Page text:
That isn’t to say that you don’t plan for tomorrow. In fact, planning can be an exceptional trick for alleviating stress, but you have to understand the difference between planning and worrying. One is constructive while the other is destructive. One helps you to put things into place for enjoying and appreciating life, while the other takes away everything that makes life worth living. One finds solutions while the other obsesses over problems. That is probably the easiest way to tell the difference. If you’re not exploring solutions, you’re not planning.

Remember again that stress is a liar. Stress will tell you that there are no solutions, or that these solutions will never work. That’s worrying. Toss it out and replace it with planning. Can it work? How has it worked in the past? What are the pieces that need to line up, and how can I help to make sure that happens? What has changed, and what can I do to accommodate that change? Planning acknowledges that there are answers and then goes looking for them.

When there aren’t answers, though, you can work with that too. One of the leading causes of stress is the refusal to accept the universe as it is. If you are experiencing stress because of your desire to have rain fall upward then you are being your own problem. Just as it is necessary to recognize the difference between planning and worrying, we must also be able to tell the difference between what is and what can be changed. It is also helpful to know whether or not I can change it. While it may be possible to build a hot rod that can break land speed records, I can’t do it. I don’t have the knowledge or skills. We have to know ourselves, and we have to know the universe, and we have to be honest about both.

May I have the serenity to accept the things I cannot change, the courage to change the things I can, and the wisdom to know the difference. We have all seen it a million times in various forms, but we rarely remember to apply it. Sometimes the only thing we can do is to let go, and it is imperative to our own health and well-being that we learn that and put it into practice, each to the best of our own abilities. Change what you can and let go of what you can’t, and the stress will melt away. Even better, after the stress has melted away, you will often find that you have changed things you didn’t think could be changed. Once again, we are reminded that stress is a liar, and sometimes the best way to find something is to stop looking.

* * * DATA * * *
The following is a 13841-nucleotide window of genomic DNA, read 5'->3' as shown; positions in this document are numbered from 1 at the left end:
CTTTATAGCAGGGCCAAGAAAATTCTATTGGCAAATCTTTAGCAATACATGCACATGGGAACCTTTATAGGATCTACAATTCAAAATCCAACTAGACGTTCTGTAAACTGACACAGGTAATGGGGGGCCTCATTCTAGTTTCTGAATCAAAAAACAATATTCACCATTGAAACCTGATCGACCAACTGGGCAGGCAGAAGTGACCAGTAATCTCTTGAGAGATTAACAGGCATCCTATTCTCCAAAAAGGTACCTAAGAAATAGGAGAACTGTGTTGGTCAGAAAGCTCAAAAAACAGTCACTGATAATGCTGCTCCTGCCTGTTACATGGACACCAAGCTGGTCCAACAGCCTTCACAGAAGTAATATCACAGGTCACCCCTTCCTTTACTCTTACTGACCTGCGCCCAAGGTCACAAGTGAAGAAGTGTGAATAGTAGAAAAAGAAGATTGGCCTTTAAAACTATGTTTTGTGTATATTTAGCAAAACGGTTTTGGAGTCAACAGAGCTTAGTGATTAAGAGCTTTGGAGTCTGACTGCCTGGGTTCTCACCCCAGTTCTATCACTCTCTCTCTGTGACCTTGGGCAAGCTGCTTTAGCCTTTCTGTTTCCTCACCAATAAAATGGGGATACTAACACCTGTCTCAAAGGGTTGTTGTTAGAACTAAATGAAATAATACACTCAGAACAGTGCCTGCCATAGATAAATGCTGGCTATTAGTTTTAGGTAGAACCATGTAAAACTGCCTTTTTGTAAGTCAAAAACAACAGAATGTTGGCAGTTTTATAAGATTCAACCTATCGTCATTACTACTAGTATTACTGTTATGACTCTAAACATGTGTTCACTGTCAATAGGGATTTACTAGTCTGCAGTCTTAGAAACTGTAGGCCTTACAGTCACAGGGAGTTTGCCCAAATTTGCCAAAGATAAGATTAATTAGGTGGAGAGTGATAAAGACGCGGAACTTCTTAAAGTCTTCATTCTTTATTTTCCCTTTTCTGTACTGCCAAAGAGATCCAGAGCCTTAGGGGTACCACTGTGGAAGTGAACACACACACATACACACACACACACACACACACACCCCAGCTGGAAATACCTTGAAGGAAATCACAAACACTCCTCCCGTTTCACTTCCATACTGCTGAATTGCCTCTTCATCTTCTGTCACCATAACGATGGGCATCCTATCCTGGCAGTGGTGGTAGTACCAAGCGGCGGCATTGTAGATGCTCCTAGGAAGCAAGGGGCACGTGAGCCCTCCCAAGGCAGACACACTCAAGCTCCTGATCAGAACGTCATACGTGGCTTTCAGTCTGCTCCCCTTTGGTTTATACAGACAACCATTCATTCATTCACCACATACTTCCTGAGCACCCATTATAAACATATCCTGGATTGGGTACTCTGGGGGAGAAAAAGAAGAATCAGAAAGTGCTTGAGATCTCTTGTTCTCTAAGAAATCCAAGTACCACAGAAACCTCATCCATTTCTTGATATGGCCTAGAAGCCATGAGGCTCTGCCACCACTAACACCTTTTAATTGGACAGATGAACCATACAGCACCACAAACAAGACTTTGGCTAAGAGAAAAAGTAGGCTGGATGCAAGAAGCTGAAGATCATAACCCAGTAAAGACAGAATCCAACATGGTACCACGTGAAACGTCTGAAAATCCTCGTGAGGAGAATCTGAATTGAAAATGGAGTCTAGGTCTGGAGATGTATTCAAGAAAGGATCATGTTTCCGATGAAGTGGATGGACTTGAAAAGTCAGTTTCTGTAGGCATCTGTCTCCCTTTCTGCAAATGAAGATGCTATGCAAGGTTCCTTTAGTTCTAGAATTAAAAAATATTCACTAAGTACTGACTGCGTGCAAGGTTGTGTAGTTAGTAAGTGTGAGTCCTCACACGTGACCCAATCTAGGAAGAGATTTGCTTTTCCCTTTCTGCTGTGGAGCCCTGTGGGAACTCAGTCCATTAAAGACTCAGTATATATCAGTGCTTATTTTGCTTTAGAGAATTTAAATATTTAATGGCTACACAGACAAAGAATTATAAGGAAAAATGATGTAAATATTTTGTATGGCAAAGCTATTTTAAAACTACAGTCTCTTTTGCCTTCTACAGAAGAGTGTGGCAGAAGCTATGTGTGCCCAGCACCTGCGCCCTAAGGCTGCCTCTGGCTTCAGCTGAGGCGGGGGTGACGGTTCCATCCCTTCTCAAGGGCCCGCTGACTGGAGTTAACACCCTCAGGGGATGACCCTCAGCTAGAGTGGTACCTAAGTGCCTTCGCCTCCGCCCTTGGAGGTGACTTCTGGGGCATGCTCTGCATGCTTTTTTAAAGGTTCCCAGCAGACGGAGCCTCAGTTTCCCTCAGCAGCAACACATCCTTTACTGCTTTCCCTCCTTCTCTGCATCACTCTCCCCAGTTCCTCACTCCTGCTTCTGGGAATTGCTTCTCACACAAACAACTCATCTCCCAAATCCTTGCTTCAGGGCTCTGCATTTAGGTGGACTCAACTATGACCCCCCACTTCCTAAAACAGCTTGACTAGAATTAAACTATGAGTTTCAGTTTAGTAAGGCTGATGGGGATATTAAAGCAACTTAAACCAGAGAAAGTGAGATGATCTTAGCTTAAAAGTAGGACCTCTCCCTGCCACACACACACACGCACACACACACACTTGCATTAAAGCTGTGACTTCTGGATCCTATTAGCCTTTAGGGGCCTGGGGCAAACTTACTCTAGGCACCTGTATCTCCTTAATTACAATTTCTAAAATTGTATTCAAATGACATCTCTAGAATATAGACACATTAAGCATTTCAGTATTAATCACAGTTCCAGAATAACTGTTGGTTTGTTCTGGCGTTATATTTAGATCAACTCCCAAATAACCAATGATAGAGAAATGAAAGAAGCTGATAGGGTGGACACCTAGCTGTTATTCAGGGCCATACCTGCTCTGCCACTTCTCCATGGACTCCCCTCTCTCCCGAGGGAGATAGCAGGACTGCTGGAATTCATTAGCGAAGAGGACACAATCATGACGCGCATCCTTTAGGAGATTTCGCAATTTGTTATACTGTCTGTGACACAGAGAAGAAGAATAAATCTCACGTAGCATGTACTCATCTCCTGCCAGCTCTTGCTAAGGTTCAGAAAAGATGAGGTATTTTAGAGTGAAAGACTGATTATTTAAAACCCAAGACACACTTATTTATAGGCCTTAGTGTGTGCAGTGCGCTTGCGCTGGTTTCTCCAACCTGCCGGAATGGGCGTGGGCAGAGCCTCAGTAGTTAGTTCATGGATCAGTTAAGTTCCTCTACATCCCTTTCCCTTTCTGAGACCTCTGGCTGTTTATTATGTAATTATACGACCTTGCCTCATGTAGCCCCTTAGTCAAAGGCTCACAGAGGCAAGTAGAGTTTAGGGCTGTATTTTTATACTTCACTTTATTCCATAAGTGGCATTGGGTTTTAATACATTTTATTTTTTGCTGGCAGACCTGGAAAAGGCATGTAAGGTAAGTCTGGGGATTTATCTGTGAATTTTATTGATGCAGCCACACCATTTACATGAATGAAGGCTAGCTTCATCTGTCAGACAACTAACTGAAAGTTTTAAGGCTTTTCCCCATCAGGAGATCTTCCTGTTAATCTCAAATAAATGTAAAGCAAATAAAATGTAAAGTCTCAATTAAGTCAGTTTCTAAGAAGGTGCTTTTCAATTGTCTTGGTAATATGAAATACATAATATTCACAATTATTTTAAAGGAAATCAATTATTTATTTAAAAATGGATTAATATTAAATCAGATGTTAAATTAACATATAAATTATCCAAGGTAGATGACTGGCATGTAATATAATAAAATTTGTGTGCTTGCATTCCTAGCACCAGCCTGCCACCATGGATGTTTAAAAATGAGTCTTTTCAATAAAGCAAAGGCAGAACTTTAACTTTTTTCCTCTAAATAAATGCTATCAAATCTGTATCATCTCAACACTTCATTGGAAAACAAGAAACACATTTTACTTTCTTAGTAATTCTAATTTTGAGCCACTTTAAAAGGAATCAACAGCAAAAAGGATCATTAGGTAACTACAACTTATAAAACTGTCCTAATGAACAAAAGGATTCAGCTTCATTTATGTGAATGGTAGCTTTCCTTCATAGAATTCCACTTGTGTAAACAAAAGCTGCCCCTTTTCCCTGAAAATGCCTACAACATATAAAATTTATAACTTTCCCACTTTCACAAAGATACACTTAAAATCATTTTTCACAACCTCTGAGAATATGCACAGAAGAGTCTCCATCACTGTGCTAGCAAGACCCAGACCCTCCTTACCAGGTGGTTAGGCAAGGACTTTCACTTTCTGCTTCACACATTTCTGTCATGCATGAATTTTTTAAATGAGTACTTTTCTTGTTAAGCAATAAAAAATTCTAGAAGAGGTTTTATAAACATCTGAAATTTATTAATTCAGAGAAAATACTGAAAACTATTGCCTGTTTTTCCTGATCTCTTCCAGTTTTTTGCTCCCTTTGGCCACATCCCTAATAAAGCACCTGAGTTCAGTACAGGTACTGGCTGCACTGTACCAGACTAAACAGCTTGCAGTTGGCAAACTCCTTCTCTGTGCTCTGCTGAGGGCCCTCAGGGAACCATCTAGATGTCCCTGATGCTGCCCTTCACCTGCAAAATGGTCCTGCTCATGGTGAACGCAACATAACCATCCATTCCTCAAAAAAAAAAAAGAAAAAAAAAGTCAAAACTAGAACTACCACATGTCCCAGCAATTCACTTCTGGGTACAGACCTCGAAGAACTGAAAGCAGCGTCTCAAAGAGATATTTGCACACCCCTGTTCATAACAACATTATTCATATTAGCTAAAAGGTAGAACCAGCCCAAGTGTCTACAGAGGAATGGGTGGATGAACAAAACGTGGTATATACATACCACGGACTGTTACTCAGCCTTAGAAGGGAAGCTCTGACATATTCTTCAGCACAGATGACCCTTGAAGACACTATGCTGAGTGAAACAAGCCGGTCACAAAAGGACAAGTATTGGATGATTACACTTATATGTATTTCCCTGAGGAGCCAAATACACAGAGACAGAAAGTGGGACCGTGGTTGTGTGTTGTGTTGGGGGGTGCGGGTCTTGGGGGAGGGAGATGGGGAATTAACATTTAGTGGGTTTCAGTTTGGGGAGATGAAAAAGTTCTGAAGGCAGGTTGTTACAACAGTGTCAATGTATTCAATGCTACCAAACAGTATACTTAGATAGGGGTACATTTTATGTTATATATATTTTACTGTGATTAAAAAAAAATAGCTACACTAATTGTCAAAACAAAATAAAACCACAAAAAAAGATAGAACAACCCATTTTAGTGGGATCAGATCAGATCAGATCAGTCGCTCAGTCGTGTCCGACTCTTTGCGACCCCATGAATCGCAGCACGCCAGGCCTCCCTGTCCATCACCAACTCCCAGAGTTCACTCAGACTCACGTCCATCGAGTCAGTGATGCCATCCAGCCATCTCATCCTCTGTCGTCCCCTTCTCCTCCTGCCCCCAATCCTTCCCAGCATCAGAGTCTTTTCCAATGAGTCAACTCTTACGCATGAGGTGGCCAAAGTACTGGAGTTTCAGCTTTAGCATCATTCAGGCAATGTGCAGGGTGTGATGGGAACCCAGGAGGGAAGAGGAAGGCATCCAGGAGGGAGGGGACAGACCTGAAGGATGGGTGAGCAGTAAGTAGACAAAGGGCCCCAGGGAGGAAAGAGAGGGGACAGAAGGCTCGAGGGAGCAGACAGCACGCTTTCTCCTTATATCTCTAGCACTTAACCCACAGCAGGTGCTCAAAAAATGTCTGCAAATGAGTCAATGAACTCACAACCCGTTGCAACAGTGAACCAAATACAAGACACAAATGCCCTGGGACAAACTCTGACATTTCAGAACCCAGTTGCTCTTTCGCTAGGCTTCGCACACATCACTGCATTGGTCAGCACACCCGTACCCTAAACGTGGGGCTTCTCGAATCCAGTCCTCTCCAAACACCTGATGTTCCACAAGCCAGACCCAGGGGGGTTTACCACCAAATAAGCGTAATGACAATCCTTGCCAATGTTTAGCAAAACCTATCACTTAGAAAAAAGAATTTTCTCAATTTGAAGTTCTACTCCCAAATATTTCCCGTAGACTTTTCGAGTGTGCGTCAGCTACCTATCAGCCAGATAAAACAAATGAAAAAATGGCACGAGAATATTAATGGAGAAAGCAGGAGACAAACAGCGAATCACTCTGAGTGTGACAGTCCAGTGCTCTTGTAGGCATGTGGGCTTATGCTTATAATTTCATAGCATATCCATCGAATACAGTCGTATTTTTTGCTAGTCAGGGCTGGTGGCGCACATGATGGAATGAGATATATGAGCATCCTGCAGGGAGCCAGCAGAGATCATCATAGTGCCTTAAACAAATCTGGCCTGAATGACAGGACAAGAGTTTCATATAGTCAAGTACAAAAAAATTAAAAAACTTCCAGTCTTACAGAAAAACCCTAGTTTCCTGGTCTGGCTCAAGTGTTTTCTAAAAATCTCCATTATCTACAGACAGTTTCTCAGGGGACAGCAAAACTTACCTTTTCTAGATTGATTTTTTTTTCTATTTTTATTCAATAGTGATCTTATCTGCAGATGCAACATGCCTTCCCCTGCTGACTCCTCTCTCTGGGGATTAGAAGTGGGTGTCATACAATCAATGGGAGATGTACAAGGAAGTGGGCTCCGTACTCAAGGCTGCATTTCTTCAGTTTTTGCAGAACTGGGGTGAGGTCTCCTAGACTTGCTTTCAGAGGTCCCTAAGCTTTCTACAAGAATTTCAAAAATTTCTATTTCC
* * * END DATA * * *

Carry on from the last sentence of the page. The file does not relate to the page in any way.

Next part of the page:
Finally, and I can’t stress this enough, there are two physical activities that are the bane of a stressful existence: laughter and dancing. Give it a try and you’ll see that I’m right. If you’re dancing and laughing, you’re not stressed. It just works that way. These two activities are the best of life, distilled into its purest form. It’s like sunlight to a vampire, which is a pretty accurate description all around. Turn the music up and dance like noone is watching, even if they are. It might be even better if they are watching. If you dance as poorly as I do, that could lead to the laughing, and you have the One-Two punch to take stress out of the picture. Never be afraid to laugh at yourself. You need it, and it’s often not as serious as you think. If you can’t laugh at yourself, I bet you have a friend who would be happy to help. Call that friend. It will be good for you.

Stress is a part of living. You’re not going to get around that, but you can mitigate it. Your life is made up of many parts, so don’t let stress take more than its fair share. Keep it in its place, and live a good life. Live, laugh, love. That’s what it’s all about, after all, so make sure you’re not missing out. If you need help, ask for it. We all do sometimes. Do what you have to do to get the most out of life, and then make sure you live it.